What are the macroeconomic trends we must plan for?
- Low real interest rates. What will a period of sustained low-cost capital enable us to do?
- The new normal of political risk. How can we plan better for short-term disruptive political risk?
Which industry themes will be most critical in the coming year?
- Capabilities and capacities. How can we strengthen our talent pool and organize more effectively?
- Inflation. How should we account for sector inflation?
- Oil and gas price volatility. How can we plan effectively, given the volatility in prices?
- Longer-term project pipeline quality. What plans should we make to extend growth beyond thecompletion of major projects beyond 2017?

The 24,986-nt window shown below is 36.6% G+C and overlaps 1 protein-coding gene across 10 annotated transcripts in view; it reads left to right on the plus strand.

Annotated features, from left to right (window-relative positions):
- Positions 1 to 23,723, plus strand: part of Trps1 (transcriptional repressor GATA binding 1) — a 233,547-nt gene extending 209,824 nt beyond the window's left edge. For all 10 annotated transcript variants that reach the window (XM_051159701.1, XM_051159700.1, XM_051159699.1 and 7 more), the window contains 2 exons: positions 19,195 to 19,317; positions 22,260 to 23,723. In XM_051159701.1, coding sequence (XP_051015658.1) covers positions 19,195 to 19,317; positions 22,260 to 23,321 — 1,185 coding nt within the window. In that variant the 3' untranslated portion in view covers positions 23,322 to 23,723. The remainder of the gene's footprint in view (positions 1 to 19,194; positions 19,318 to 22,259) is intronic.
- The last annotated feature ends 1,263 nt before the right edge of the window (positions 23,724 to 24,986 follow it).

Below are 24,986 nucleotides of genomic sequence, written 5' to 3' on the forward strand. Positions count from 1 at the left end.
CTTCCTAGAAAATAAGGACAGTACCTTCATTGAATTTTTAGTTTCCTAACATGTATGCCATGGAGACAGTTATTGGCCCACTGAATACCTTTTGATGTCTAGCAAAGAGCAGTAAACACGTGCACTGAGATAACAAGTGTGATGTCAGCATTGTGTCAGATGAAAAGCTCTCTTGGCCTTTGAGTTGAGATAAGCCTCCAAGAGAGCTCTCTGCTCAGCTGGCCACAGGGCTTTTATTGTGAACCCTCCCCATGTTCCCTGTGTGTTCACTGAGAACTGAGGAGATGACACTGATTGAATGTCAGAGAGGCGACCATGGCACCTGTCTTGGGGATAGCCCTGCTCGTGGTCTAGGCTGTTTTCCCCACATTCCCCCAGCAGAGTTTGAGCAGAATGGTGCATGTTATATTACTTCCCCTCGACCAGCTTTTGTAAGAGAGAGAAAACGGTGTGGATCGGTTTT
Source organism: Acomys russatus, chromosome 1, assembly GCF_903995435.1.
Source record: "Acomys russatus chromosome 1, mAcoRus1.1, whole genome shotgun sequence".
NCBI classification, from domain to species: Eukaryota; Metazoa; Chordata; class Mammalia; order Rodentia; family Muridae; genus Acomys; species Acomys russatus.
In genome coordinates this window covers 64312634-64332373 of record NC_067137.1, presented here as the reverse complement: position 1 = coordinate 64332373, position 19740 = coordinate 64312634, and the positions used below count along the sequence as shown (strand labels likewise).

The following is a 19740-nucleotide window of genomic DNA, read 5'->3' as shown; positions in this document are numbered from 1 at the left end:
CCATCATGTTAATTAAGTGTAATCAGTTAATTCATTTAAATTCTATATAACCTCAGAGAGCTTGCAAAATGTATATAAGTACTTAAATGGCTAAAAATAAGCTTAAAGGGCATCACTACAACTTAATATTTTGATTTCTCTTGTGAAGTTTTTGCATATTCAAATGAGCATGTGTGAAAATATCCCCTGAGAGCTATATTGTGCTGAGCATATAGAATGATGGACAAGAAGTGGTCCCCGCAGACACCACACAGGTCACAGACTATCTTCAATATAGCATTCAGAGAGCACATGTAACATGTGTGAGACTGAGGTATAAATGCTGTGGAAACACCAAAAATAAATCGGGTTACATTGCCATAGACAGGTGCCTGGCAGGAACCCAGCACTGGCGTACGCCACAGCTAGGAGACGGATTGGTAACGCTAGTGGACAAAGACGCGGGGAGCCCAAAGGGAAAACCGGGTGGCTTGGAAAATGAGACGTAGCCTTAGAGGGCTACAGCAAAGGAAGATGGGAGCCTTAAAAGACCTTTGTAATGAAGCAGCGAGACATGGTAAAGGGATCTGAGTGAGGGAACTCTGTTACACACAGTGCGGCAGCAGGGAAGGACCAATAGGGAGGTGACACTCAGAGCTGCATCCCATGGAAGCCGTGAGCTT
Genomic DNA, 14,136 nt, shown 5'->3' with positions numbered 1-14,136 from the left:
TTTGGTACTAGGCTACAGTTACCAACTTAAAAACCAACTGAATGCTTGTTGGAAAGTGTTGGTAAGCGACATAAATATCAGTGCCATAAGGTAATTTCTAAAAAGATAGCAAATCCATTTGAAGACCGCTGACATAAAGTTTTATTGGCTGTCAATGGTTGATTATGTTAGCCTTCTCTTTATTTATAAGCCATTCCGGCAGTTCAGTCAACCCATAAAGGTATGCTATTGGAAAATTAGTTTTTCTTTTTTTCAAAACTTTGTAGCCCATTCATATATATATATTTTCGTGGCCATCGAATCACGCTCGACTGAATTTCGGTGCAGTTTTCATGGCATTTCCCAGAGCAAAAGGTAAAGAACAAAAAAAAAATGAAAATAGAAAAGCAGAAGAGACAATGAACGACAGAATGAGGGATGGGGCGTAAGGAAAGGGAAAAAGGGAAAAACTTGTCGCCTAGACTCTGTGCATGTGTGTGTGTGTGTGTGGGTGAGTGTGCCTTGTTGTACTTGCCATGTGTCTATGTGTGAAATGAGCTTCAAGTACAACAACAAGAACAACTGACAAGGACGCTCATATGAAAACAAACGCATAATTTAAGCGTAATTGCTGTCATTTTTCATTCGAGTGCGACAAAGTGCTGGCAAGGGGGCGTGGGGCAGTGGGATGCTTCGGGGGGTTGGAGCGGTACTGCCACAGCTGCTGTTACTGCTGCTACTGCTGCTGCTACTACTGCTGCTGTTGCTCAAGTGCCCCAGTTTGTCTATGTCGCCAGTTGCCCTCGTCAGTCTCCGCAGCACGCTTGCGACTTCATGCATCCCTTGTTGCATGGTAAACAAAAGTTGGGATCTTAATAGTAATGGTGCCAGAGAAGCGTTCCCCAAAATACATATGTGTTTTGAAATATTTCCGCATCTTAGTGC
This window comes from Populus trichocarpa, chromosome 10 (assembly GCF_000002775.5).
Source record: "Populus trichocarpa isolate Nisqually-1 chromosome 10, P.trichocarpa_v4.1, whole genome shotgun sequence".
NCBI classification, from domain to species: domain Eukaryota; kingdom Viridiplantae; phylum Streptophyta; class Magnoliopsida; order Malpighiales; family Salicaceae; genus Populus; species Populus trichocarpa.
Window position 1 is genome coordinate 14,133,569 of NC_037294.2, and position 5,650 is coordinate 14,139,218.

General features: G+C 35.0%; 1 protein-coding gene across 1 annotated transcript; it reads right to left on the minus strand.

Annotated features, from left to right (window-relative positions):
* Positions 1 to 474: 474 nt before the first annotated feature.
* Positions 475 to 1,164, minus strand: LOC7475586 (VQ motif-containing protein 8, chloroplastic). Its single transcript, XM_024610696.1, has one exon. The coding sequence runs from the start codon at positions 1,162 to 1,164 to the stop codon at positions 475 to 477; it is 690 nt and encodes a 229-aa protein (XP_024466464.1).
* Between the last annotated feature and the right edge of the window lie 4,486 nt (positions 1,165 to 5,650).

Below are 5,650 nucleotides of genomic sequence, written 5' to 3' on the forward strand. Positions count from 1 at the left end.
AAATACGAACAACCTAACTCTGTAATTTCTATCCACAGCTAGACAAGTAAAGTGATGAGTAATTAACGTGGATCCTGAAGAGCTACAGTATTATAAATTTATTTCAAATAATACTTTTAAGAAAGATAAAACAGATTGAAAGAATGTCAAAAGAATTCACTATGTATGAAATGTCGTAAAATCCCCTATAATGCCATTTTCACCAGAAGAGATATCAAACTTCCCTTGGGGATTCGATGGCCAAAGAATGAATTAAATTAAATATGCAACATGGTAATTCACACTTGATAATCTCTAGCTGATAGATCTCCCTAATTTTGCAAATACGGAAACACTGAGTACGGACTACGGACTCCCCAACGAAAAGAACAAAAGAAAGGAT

What tactical considerations are most important in our plans for 2014?
- Exploration focus. Where will we focus, and how will we ensure adequate reserves?
- Gas. What role will gas play in our portfolio?
- Major projects start-up. How can we ensure that projects complete on time and deliver on their expected performance goals?
- Realistic operational delivery. What effect will operational improvement programs have on our performance?
1 US GDP in Q2 2013 was 2.5% compared with that of Q2 2012, which was 2.0%.
2 GDPs for Germany, UK and France in Q2 2013 were between 2% and 3%, up from negative numbers in Q2 2012.
3 Source: Datastream, 2013 profit-to-equity ratios for the pharmaceutical (18.9), technology (18.6) and oil and gas production (10.1) sectors worldwide.
4 Source: Datastream; The price of crude oil has fluctuated between $86 and $108 to date in 2013; gas prices have generally improved.